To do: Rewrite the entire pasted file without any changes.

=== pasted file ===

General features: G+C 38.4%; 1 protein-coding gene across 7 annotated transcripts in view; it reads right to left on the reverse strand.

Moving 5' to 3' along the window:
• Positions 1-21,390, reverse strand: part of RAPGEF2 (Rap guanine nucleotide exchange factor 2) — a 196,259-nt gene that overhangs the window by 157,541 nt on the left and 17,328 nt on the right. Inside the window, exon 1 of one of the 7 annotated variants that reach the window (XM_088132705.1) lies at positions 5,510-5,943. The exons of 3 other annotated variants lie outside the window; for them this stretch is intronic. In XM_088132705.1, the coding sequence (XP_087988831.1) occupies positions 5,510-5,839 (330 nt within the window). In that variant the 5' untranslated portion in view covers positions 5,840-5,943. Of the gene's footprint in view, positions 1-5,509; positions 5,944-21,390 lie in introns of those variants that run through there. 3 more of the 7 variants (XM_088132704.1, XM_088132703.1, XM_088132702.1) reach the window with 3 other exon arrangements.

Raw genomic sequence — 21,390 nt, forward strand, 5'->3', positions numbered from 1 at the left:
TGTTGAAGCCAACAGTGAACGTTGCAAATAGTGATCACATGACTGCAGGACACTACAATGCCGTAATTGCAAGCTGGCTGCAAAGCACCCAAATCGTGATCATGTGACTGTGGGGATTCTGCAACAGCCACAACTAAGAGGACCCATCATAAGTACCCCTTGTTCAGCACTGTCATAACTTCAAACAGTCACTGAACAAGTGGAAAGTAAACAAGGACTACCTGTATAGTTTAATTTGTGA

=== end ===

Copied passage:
General features: G+C 38.4%; 1 protein-coding gene across 7 annotated transcripts in view; it reads right to left on the reverse strand.

Moving 5' to 3' along the window:
• Positions 1-21,390, reverse strand: part of RAPGEF2 (Rap guanine nucleotide exchange factor 2) — a 196,259-nt gene that overhangs the window by 157,541 nt on the left and 17,328 nt on the right. Inside the window, exon 1 of one of the 7 annotated variants that reach the window (XM_088132705.1) lies at positions 5,510-5,943. The exons of 3 other annotated variants lie outside the window; for them this stretch is intronic. In XM_088132705.1, the coding sequence (XP_087988831.1) occupies positions 5,510-5,839 (330 nt within the window). In that variant the 5' untranslated portion in view covers positions 5,840-5,943. Of the gene's footprint in view, positions 1-5,509; positions 5,944-21,390 lie in introns of those variants that run through there. 3 more of the 7 variants (XM_088132704.1, XM_088132703.1, XM_088132702.1) reach the window with 3 other exon arrangements.

Raw genomic sequence — 21,390 nt, forward strand, 5'->3', positions numbered from 1 at the left:
TGTTGAAGCCAACAGTGAACGTTGCAAATAGTGATCACATGACTGCAGGACACTACAATGCCGTAATTGCAAGCTGGCTGCAAAGCACCCAAATCGTGATCATGTGACTGTGGGGATTCTGCAACAGCCACAACTAAGAGGACCCATCATAAGTACCCCTTGTTCAGCACTGTCATAACTTCAAACAGTCACTGAACAAGTGGAAAGTAAACAAGGACTACCTGTATAGTTTAATTTGTGA